Fernando Corena’s father was Turkish and his mother Italian. He initially intended to become a priest, studying theology at Fribourg University. After winning a singing competition however he began to study music in Geneva during 1937 and 1938. He was heard by the conductor Vittorio Gui who encouraged him to continue his vocal studies with Enrico Romani in Milan; but with the outbreak of World War II Corena returned to Switzerland. Here he worked as a singer in Zürich, participating in concerts and radio broadcasts, and making a few appearances at the Zürich Opera House.
In 1947 Corena made his formal operatic stage début, in Trieste as Varlaam/Boris Godunov, and was swiftly invited to appear in Italy in the standard baritone repertoire of parts such as Escamillo/Carmen and Scarpia/Tosca. His début at La Scala, Milan and at Florence’s Maggio Musicale came in 1948, and during the following year he sang in the first performance of Petrassi’s Il Cordovano at La Scala. Between 1950 and 1952 he appeared annually at the Verona Arena.
Corena soon moved into the comic repertoire, with parts such as the title rôle in Donizetti’s Don Pasquale and Fra Melitone/La forza del destino, both of which he recorded with the forces of La Scala for the American Urania label in the early 1950s. He made his début at the Metropolitan Opera, New York, at the beginning of 1954 as Leporello/Don Giovanni. Here he quickly became a house favourite, acknowledged as the successor to Salvatore Baccaloni in the comic repertoire. Corena sang twenty parts in more than 700 performances at the Met, including Bartolo/Le nozze di Figaro and Bartolo/Il barbiere di Siviglia, Don Alfonso/Così fan tutte, Dr Dulcamara/L’elisir d’amore, Falstaff, Mustafa/L’italiana in Algeri, Sulpice/La fille du régiment, Geronte/Manon Lescaut and the title rôle in Gianni Schicchi. His final appearance at the Met was as Don Pasquale, at the end of 1978.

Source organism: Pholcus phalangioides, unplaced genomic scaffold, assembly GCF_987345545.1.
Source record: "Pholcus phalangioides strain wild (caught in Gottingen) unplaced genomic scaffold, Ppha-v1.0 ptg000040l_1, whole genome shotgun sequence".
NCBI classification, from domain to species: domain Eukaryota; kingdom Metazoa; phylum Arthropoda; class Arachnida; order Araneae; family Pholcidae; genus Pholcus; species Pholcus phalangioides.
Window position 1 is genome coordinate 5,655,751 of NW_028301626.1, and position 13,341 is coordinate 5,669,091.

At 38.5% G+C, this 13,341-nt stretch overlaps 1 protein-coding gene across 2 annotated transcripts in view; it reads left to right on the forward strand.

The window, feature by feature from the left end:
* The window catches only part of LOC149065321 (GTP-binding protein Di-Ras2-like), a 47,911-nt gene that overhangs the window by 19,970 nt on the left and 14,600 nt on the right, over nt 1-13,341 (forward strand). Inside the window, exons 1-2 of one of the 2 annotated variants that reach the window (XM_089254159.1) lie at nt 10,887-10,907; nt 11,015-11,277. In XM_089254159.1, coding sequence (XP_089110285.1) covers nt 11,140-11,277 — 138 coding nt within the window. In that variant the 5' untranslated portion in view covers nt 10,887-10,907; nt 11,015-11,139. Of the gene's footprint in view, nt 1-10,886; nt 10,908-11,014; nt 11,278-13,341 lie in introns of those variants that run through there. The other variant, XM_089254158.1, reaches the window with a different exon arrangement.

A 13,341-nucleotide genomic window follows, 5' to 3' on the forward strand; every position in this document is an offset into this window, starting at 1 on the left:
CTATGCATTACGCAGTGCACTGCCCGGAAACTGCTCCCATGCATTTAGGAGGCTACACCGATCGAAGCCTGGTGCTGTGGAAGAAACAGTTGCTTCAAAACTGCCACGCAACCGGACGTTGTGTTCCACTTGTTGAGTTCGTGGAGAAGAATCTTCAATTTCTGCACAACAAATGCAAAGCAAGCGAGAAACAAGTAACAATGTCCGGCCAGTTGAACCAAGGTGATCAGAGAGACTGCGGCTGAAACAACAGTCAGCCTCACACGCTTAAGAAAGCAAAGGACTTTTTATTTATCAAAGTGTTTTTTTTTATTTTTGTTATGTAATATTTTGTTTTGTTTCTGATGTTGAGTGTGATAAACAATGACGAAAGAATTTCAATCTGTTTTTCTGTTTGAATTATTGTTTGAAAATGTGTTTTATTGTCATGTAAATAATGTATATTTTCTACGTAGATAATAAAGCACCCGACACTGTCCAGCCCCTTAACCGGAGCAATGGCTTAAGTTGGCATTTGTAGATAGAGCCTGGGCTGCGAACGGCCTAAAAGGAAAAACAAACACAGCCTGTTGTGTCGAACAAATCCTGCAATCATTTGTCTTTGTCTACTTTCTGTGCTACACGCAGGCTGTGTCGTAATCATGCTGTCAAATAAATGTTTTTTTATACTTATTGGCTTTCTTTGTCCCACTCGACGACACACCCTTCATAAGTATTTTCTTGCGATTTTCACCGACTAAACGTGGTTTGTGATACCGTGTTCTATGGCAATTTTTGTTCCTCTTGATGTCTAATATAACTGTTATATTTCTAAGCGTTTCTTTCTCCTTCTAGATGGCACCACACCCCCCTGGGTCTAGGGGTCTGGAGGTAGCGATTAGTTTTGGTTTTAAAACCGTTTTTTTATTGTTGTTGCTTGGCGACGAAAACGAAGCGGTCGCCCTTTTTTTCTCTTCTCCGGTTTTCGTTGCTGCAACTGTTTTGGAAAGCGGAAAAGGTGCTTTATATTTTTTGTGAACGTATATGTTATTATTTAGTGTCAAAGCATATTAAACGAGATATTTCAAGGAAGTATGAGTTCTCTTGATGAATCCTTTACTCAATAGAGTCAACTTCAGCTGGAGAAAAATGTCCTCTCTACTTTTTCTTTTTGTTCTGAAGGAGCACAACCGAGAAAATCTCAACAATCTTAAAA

In Europe Corena was equally active, appearing at the Glyndebourne Festival as Falstaff in 1955 (‘Surely he is Stabile’s successor’ said the Financial Times), and in the first performances of two operas by Malipiero, Il figliuol prodigo and Venere prigioniera at Florence in 1957. Throughout the1960s he was extremely busy, making débuts at Chicago (1960, the Mozart Bartolo and both Benoit and Alcindoro/La Bohème); the Royal Opera House, Covent Garden (1960, the Rossini Bartolo); Philadelphia (1961, the Rossini Bartolo), Vienna (1963, singing there regularly until 1981); and the Salzburg Festival (1965, singing there annually until 1971 in rôles such as Osmin/Die Entführung aus dem Serail, Don Basilio/Il barbiere di Siviglia, and Don Pasquale). He also appeared in Amsterdam, Berlin, Buenos Aires, Munich, Paris and San Francisco.
Corena enjoyed a very close relationship with Decca Records for whom he worked extensively, in some cases recording favourite rôles (such as Rossini’s Bartolo, Leporello/Don Giovanni, and the Mozart Bartolo) several times, as well as more bel canto parts such as Rodolfo/La sonnambula, recorded with Joan Sutherland in 1962, an example of his occasional forays into the bass repertoire. While his voice did not possess the ideal flexibility for the florid writing of, for instance, Rossini, Corena’s stage presence was so powerful and his acting so believable, especially when depicting personal foibles and pomposity, that he often completely dominated proceedings. For instance in 1954 Opera magazine described his Dr Bartolo in Il barbiere di Siviglia as ‘the very picture of self-satisfied middle age. The characterization was an absolutely complete one…Nothing he did was without point, nothing he did failed to contribute to the total character.’
© Naxos Rights International Ltd. — David Patmore (A–Z of Singers).